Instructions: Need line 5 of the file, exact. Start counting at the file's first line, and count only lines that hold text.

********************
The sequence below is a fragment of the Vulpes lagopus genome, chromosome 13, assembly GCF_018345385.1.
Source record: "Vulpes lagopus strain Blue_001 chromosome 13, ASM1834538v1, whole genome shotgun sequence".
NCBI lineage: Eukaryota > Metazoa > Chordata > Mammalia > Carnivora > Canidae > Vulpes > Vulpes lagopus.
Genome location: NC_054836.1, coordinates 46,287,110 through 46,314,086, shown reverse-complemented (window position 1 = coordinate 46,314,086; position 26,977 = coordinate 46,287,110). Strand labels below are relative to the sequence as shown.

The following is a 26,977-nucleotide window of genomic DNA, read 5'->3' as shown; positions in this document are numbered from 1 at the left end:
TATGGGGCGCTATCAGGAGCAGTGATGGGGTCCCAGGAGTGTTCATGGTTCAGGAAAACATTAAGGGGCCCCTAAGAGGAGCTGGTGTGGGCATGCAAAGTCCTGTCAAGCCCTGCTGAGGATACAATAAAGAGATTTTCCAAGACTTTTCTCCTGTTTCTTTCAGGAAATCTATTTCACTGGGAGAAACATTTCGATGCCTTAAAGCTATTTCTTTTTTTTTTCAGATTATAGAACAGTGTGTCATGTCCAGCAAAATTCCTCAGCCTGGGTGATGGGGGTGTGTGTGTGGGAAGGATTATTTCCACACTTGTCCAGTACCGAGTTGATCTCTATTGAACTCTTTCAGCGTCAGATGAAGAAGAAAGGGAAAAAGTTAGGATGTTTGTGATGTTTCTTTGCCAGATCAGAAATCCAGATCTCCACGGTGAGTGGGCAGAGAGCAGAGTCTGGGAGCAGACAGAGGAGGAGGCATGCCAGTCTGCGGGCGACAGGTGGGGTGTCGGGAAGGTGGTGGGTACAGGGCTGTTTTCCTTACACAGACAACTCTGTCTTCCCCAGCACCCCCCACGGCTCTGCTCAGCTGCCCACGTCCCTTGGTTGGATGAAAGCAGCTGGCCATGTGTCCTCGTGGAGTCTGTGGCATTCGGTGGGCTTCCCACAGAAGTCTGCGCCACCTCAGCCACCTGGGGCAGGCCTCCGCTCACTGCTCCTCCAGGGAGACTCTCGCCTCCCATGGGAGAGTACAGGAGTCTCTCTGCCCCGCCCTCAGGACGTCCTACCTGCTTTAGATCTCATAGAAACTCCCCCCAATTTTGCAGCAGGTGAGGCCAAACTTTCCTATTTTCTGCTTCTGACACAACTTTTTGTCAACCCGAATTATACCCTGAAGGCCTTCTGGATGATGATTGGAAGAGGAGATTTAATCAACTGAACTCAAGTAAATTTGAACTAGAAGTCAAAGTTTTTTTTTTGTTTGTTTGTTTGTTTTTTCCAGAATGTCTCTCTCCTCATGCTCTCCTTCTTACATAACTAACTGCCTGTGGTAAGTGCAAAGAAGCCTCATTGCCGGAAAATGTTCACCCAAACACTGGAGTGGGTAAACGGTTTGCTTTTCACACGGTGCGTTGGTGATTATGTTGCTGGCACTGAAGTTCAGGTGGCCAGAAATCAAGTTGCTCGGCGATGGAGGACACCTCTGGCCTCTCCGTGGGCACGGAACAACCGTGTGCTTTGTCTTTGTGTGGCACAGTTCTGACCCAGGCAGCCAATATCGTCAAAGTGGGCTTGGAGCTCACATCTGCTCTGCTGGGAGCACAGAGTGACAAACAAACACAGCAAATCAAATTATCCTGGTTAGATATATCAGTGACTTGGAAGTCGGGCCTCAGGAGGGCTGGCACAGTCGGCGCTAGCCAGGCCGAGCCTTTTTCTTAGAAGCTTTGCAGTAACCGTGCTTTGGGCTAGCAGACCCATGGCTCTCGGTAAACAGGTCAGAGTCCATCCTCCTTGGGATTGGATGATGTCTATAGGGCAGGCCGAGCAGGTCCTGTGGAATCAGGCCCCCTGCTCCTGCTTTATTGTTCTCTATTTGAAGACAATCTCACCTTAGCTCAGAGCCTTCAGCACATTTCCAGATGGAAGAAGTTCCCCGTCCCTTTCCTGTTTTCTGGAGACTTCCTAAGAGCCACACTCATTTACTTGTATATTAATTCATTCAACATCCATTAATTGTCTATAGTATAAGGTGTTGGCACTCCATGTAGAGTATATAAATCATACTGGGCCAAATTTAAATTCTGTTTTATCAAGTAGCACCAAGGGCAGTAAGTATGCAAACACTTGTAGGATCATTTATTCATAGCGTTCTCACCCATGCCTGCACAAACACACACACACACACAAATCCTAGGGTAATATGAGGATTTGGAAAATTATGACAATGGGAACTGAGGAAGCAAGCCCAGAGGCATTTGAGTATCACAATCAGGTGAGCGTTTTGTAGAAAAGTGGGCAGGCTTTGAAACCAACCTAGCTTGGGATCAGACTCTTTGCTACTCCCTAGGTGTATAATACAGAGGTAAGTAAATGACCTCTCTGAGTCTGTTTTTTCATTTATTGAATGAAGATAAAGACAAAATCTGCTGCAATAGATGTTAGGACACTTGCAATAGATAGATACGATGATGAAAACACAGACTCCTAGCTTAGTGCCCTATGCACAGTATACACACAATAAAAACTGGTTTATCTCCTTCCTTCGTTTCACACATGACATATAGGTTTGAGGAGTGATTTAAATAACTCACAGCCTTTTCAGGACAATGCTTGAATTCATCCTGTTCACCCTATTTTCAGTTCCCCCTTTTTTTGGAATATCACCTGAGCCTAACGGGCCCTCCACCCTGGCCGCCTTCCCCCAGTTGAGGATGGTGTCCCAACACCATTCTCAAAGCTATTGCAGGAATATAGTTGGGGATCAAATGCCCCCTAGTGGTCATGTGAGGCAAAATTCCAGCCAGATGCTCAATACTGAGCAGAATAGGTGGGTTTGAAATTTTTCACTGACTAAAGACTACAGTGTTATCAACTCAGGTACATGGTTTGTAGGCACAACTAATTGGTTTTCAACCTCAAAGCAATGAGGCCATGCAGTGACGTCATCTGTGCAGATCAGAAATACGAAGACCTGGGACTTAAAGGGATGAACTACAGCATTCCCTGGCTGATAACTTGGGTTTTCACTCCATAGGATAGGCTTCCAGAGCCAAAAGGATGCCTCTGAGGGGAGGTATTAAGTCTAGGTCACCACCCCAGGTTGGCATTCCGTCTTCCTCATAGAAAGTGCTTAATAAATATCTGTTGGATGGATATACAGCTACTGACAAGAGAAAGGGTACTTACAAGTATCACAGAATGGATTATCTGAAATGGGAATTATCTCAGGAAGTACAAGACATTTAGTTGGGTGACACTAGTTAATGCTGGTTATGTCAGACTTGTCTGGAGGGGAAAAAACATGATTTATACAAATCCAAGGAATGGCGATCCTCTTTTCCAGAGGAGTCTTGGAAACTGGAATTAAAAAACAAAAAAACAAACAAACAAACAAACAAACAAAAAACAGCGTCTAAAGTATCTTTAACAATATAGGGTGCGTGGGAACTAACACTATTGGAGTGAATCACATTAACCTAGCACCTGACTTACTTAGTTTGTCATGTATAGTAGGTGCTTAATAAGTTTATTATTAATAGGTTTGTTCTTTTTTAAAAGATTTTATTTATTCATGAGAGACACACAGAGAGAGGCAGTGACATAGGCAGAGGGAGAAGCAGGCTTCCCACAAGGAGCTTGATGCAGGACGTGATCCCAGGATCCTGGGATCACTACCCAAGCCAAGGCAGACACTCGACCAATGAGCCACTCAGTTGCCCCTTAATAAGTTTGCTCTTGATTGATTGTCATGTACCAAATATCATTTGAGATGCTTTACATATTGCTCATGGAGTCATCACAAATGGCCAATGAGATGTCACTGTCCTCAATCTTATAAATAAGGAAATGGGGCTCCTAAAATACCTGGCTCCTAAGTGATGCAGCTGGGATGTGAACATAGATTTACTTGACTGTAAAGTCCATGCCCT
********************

The following is a 26,977-nucleotide window of genomic DNA, read 5'->3' as shown; positions in this document are numbered from 1 at the left end: